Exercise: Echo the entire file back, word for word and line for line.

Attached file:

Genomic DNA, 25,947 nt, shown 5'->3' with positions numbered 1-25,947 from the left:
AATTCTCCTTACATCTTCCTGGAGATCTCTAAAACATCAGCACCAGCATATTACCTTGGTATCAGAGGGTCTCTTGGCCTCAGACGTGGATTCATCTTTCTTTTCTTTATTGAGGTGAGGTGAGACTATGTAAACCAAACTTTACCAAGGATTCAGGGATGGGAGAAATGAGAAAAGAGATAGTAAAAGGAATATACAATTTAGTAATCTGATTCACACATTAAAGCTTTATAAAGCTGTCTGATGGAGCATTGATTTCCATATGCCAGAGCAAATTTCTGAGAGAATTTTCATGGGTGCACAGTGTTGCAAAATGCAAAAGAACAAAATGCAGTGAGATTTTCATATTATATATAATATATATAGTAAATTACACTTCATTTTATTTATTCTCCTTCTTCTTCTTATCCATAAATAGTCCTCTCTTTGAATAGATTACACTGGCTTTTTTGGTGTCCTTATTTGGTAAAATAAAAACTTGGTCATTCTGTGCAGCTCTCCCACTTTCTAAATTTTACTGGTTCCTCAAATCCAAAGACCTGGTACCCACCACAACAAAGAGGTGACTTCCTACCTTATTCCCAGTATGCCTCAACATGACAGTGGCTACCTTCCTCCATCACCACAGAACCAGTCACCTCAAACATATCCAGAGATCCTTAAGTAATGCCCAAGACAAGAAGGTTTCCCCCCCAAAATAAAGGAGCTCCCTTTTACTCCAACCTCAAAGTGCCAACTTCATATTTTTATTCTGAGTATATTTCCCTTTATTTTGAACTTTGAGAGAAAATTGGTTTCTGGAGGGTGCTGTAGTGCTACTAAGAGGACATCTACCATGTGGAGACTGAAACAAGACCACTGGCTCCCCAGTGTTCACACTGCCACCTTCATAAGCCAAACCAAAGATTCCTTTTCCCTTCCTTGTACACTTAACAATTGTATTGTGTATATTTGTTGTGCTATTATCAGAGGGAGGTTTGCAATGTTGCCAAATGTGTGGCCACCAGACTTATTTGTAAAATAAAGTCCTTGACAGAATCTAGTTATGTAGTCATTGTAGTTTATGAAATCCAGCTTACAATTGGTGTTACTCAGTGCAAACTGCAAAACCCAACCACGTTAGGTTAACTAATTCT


Genomic DNA, 25,947 nt, shown 5'->3' with positions numbered 1-25,947 from the left:
AATTCTCCTTACATCTTCCTGGAGATCTCTAAAACATCAGCACCAGCATATTACCTTGGTATCAGAGGGTCTCTTGGCCTCAGACGTGGATTCATCTTTCTTTTCTTTATTGAGGTGAGGTGAGACTATGTAAACCAAACTTTACCAAGGATTCAGGGATGGGAGAAATGAGAAAAGAGATAGTAAAAGGAATATACAATTTAGTAATCTGATTCACACATTAAAGCTTTATAAAGCTGTCTGATGGAGCATTGATTTCCATATGCCAGAGCAAATTTCTGAGAGAATTTTCATGGGTGCACAGTGTTGCAAAATGCAAAAGAACAAAATGCAGTGAGATTTTCATATTATATATAATATATATAGTAAATTACACTTCATTTTATTTATTCTCCTTCTTCTTCTTATCCATAAATAGTCCTCTCTTTGAATAGATTACACTGGCTTTTTTGGTGTCCTTATTTGGTAAAATAAAAACTTGGTCATTCTGTGCAGCTCTCCCACTTTCTAAATTTTACTGGTTCCTCAAATCCAAAGACCTGGTACCCACCACAACAAAGAGGTGACTTCCTACCTTATTCCCAGTATGCCTCAACATGACAGTGGCTACCTTCCTCCATCACCACAGAACCAGTCACCTCAAACATATCCAGAGATCCTTAAGTAATGCCCAAGACAAGAAGGTTTCCCCCCCAAAATAAAGGAGCTCCCTTTTACTCCAACCTCAAAGTGCCAACTTCATATTTTTATTCTGAGTATATTTCCCTTTATTTTGAACTTTGAGAGAAAATTGGTTTCTGGAGGGTGCTGTAGTGCTACTAAGAGGACATCTACCATGTGGAGACTGAAACAAGACCACTGGCTCCCCAGTGTTCACACTGCCACCTTCATAAGCCAAACCAAAGATTCCTTTTCCCTTCCTTGTACACTTAACAATTGTATTGTGTATATTTGTTGTGCTATTATCAGAGGGAGGTTTGCAATGTTGCCAAATGTGTGGCCACCAGACTTATTTGTAAAATAAAGTCCTTGACAGAATCTAGTTATGTAGTCATTGTAGTTTATGAAATCCAGCTTACAATTGGTGTTACTCAGTGCAAACTGCAAAACCCAACCACGTTAGGTTAACTAATTCT